Archived Voice Articles
One Week in October: Arsenic and Old Lace
Arsenic and Old Lace, this fall’s mainstage theater production, played to appreciative audiences for two weekends in October. Some people from the community even came twice to see the crowd-pleasing comedy.
Dr. Teresa Ter Haar, who directed the production, says the description of comedy as “sweet instruction” emphasizes the valuable role it can play in our world. “Comedy often helps us see something of ourselves in a character on stage and laugh at ourselves a bit as we do,” says Ter Haar.
Ter Haar chose Arsenic and Old Lace for several reasons. Because it opened on Parents’ Weekend, she wanted a play that would appeal to a wide range of people. She also chose it because the department, which wants its students to get an opportunity to perform in a variety of different types of plays, had not done a classical comedy for several years.
“The alternate reality in a comedy like Arsenic presents particular challenges for actors,” says Ter Haar, citing such things as the slapstick humor, the witty dialogue, acting out over-the-top stereotypes, and making dramatic entrances.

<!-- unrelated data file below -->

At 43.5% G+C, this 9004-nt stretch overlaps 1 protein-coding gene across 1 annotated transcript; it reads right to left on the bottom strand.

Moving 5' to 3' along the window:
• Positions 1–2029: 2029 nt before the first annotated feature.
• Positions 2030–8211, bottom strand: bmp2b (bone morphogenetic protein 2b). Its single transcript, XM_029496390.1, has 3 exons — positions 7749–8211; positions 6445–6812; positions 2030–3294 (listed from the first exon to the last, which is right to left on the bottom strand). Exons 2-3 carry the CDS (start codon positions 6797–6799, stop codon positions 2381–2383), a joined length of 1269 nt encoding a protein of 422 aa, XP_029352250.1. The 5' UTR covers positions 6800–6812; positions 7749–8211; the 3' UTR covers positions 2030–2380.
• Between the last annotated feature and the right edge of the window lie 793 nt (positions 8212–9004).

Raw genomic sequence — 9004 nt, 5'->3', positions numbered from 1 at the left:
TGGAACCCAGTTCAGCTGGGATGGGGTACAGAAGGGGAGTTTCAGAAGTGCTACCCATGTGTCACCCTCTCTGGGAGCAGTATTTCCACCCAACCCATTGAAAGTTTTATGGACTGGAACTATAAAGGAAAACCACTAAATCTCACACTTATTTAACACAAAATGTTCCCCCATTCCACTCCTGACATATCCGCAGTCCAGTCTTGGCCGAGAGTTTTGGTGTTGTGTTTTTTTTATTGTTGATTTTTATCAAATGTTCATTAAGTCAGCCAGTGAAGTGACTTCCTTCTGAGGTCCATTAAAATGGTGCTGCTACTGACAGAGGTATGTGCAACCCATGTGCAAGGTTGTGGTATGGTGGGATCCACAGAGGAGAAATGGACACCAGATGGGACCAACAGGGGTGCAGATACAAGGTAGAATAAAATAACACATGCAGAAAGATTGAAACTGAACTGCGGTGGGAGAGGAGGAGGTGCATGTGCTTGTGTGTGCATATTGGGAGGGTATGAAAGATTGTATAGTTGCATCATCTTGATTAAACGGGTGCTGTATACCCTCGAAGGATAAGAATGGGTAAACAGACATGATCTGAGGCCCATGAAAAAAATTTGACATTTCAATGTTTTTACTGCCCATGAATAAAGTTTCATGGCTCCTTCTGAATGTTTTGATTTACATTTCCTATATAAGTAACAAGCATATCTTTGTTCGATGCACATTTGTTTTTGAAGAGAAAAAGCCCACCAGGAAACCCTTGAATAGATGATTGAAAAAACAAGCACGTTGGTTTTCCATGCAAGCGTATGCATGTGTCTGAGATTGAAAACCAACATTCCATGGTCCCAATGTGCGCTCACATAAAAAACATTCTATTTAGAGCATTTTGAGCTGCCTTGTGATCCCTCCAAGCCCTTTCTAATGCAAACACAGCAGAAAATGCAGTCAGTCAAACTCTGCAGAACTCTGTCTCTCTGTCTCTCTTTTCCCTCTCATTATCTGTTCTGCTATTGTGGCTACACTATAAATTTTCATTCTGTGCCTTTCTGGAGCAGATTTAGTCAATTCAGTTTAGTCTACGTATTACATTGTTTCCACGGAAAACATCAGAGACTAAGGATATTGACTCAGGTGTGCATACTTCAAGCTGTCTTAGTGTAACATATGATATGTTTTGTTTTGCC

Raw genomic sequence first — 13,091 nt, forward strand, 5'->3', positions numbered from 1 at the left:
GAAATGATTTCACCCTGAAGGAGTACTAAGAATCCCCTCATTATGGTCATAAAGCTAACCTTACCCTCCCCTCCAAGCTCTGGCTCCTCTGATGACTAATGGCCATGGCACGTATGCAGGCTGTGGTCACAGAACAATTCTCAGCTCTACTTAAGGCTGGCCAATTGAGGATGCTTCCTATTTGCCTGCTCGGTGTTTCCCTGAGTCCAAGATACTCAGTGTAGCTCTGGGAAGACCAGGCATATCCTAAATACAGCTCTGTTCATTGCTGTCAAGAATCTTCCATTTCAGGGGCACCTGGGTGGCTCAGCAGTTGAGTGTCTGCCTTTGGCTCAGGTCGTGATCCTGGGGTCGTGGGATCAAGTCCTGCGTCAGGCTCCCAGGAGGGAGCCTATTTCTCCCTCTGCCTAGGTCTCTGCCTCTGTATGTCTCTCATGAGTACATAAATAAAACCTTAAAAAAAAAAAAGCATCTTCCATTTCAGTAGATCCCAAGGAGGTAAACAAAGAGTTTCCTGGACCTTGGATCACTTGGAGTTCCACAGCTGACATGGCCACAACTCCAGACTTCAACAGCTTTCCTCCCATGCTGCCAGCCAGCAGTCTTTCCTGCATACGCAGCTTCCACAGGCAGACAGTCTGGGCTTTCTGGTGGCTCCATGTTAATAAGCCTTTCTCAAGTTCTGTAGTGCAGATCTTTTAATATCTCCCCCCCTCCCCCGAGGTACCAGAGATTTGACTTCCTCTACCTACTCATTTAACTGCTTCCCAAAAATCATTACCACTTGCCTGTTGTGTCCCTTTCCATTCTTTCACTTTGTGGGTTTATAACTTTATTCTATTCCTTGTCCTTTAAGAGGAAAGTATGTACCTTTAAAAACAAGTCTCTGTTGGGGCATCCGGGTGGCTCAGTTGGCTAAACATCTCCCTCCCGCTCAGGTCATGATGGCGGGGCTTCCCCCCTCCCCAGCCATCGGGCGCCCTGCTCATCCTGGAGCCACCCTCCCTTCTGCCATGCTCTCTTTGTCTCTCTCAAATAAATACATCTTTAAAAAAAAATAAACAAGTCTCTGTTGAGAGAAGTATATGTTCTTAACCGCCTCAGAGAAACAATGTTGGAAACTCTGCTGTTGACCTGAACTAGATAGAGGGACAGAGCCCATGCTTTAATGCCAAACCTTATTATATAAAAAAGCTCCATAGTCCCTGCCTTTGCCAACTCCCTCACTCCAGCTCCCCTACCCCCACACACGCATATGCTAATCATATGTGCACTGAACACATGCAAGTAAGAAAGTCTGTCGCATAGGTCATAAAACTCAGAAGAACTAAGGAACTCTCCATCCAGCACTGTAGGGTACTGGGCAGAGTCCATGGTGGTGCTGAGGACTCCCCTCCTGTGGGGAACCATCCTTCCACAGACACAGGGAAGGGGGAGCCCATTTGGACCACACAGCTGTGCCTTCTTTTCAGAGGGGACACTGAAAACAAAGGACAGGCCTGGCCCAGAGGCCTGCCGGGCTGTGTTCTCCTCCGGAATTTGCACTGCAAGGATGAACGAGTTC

For Ter Haar, the highlight of doing the show was watching her cast’s reaction to the audience. The audiences were generous with their laughter and open in their enjoyment of the performances. “The cast learned that the audience makes a delicious contribution to a performance,” she says. “It was wonderful to see them come off stage with wide eyes full of pure joy from the experience and to see them continue to get better right up until the closing performance.”
“Theater is a gift God gives to the community. It touches people on emotional and intellectual levels,” Ter Haar says. She counts it a privilege to help students discover and develop new talents, growing as individuals as they proceed through a production.
There’s something precious about being part of a production, she adds. It brings a group together for a short period to create and let something live—and then to say goodbye, grateful that they did something well and energized to ask “what’s next?”